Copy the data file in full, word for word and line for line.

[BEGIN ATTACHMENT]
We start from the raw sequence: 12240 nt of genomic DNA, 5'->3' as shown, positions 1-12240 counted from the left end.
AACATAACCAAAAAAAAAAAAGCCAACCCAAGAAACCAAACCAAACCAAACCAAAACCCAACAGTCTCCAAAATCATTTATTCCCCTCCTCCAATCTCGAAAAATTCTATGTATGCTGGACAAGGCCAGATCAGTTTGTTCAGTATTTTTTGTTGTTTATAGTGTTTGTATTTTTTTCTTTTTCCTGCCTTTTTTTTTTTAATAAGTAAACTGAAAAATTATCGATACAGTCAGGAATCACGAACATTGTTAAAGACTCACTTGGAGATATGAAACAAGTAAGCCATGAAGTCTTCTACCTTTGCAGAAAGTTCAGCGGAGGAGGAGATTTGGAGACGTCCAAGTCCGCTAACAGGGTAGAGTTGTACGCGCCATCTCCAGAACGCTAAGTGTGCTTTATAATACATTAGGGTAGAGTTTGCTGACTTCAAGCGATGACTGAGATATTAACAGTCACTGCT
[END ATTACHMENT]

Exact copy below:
We start from the raw sequence: 12240 nt of genomic DNA, 5'->3' as shown, positions 1-12240 counted from the left end.
AACATAACCAAAAAAAAAAAAGCCAACCCAAGAAACCAAACCAAACCAAACCAAAACCCAACAGTCTCCAAAATCATTTATTCCCCTCCTCCAATCTCGAAAAATTCTATGTATGCTGGACAAGGCCAGATCAGTTTGTTCAGTATTTTTTGTTGTTTATAGTGTTTGTATTTTTTTCTTTTTCCTGCCTTTTTTTTTTTAATAAGTAAACTGAAAAATTATCGATACAGTCAGGAATCACGAACATTGTTAAAGACTCACTTGGAGATATGAAACAAGTAAGCCATGAAGTCTTCTACCTTTGCAGAAAGTTCAGCGGAGGAGGAGATTTGGAGACGTCCAAGTCCGCTAACAGGGTAGAGTTGTACGCGCCATCTCCAGAACGCTAAGTGTGCTTTATAATACATTAGGGTAGAGTTTGCTGACTTCAAGCGATGACTGAGATATTAACAGTCACTGCT